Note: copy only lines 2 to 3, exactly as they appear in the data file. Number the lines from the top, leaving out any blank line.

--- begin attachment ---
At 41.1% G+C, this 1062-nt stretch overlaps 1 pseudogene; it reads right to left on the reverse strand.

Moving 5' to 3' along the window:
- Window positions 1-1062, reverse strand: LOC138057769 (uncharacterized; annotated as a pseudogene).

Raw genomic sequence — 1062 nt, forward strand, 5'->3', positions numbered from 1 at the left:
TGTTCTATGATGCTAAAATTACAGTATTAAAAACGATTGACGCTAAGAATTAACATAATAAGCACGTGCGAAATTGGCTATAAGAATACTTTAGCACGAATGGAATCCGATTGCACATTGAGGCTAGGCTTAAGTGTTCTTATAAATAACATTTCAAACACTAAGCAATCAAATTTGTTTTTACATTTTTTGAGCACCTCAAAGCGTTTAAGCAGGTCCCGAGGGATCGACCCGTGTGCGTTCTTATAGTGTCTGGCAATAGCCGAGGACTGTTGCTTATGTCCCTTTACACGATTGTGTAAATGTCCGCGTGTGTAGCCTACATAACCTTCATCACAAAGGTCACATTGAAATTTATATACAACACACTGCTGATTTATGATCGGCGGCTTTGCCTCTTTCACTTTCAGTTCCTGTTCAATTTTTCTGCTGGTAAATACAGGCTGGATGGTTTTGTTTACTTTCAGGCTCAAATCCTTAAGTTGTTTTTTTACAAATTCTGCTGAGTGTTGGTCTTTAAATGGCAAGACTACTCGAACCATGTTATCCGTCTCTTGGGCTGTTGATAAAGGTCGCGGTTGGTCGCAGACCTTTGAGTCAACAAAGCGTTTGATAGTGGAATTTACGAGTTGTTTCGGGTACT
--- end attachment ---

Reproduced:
Moving 5' to 3' along the window:
- Window positions 1-1062, reverse strand: LOC138057769 (uncharacterized; annotated as a pseudogene).